Amnesty for Jus Cogens Crimes: International Recognition (South Africa Case)
Juris Gentium Law Review, Vol. 1 (2012), pps.41-56
16 Pages Posted: 7 Sep 2017
Date Written: July 5, 2012
The world has compromised justice in many occasions by making amnesty laws to forgive perpetrators of crime. These laws are often passed to resolve conflicts between rebels and government. Albeit, controversy arises when the conflict involves crimes of a jus cogens character. The norm of jus cogens are the highest in the hierarchy of international law, and any laws conflicting them shall be null and void. Among these norms are Genocide, Crimes Against Humanity, War Crimes, and Aggression. The international world have disregarded amnesties given for alleged Jus Cogens criminals, and have chosen to put the perpetrators to trials, i.e. in Sierra Leone, Chile, Uganda, inter alia. Yet in South Africa in 1995,in which amnesties have been given to the globally infamous actors of the apartheid regime, the world’s response was no less than positive. This article will elaborate how this amnesty provision in the National Unity and Reconciliation Act (1995) of South Africa was highly appreciated by the world from the perspective of international law and politics, as they were highly essential to end the long and painful conflict during the apartheid regime and to ensure a peaceful transition in the country.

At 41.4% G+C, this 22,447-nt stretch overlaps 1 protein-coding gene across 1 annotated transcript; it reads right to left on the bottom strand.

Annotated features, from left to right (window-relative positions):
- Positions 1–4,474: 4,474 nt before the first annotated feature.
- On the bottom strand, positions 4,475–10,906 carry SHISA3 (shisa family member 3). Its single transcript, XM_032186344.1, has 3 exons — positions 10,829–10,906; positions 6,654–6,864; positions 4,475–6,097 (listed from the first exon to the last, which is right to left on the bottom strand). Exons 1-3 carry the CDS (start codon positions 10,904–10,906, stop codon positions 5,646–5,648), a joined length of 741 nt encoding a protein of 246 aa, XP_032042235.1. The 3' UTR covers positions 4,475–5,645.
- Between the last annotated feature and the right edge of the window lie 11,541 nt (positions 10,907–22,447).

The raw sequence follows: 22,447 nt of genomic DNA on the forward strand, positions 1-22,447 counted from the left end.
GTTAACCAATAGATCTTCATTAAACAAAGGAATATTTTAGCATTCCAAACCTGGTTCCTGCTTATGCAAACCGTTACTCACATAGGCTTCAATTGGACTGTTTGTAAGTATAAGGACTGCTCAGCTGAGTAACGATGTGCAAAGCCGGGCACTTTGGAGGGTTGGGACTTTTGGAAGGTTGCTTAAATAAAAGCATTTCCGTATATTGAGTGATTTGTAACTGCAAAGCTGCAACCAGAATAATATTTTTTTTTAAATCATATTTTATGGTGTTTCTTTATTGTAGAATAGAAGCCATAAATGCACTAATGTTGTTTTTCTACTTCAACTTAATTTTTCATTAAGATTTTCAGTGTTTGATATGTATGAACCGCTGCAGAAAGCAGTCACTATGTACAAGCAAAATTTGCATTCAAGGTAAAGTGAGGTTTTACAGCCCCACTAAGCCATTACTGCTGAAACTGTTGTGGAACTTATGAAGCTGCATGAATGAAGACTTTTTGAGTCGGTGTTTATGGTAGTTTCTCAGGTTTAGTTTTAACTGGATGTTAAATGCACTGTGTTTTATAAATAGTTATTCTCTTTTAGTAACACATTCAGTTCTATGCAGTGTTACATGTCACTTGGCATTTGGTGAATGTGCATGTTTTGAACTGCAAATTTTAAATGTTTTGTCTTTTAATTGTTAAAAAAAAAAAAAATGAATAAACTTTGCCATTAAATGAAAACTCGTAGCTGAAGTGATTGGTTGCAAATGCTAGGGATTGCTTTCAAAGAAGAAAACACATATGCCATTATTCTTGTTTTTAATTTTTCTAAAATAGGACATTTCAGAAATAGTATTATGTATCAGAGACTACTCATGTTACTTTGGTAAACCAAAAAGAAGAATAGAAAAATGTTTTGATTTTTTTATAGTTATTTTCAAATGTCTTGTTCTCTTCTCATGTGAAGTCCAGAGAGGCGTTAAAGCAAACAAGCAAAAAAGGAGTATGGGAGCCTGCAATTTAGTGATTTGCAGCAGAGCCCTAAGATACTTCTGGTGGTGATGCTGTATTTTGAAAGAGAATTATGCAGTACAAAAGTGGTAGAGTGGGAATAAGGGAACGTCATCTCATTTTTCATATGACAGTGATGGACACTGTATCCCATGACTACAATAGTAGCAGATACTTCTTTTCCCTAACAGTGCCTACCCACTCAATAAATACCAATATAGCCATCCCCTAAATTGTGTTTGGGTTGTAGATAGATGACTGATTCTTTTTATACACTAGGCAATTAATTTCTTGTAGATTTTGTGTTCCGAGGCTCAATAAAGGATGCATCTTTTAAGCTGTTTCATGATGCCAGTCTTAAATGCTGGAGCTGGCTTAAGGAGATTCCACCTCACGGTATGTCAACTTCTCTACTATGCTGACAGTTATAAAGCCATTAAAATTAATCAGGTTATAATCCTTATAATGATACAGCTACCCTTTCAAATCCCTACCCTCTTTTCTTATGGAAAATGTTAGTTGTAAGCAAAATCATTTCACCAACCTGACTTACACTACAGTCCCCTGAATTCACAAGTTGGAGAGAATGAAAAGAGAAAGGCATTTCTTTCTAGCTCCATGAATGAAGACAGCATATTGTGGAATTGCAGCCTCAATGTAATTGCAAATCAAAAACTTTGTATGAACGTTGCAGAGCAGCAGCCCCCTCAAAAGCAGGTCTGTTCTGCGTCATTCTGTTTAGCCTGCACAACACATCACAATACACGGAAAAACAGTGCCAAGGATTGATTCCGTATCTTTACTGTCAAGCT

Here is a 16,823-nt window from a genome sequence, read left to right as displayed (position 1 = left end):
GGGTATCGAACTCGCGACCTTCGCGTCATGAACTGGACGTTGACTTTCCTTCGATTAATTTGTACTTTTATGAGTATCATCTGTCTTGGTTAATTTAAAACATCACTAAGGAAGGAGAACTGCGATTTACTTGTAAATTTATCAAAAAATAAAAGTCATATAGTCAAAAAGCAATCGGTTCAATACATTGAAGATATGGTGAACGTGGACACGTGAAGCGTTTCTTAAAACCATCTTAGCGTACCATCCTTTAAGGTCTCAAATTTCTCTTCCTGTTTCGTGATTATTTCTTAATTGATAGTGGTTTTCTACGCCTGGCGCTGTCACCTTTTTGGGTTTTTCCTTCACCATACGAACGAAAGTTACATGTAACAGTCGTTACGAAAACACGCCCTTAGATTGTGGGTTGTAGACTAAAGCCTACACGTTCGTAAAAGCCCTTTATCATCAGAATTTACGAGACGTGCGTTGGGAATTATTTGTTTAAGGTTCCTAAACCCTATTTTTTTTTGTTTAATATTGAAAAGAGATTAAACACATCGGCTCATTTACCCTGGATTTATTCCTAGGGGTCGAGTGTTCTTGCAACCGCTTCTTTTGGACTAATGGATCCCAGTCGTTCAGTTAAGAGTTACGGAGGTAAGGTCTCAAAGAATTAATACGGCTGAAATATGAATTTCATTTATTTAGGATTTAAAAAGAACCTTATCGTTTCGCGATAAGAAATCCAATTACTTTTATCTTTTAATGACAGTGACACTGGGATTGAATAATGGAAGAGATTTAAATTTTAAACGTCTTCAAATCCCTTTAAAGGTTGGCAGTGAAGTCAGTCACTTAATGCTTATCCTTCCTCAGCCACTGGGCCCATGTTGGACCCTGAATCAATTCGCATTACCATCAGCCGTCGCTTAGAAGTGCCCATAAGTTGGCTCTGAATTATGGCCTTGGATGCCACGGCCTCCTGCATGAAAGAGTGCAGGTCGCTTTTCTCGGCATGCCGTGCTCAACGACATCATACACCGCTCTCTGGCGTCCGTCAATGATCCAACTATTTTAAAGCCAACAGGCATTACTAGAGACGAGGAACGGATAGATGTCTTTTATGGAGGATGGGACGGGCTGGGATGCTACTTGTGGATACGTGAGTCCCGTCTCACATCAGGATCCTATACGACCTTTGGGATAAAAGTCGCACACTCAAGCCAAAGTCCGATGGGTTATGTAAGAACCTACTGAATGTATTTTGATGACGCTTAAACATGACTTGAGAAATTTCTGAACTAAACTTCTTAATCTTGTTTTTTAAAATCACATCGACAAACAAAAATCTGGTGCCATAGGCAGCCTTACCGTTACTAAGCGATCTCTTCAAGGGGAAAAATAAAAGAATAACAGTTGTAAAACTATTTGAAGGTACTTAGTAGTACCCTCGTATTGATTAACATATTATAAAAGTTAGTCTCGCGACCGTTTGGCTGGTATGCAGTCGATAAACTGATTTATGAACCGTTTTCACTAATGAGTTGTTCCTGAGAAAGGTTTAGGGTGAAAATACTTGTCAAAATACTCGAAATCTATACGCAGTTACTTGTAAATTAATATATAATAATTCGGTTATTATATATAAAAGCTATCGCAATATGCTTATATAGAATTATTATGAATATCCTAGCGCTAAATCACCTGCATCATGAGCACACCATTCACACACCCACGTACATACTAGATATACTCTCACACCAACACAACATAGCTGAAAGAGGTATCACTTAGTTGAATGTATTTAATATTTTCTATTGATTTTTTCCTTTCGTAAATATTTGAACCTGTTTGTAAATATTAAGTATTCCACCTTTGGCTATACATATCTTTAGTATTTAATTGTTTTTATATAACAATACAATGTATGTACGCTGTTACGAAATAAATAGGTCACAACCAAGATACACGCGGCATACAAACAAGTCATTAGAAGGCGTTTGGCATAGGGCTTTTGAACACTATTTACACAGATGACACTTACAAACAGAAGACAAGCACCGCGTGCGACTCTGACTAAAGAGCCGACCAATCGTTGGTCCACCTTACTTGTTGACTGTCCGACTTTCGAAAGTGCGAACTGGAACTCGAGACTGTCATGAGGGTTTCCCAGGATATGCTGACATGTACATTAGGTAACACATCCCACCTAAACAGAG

Keywords: amnesty, jus cogens, jus cogen criminals, war crimes
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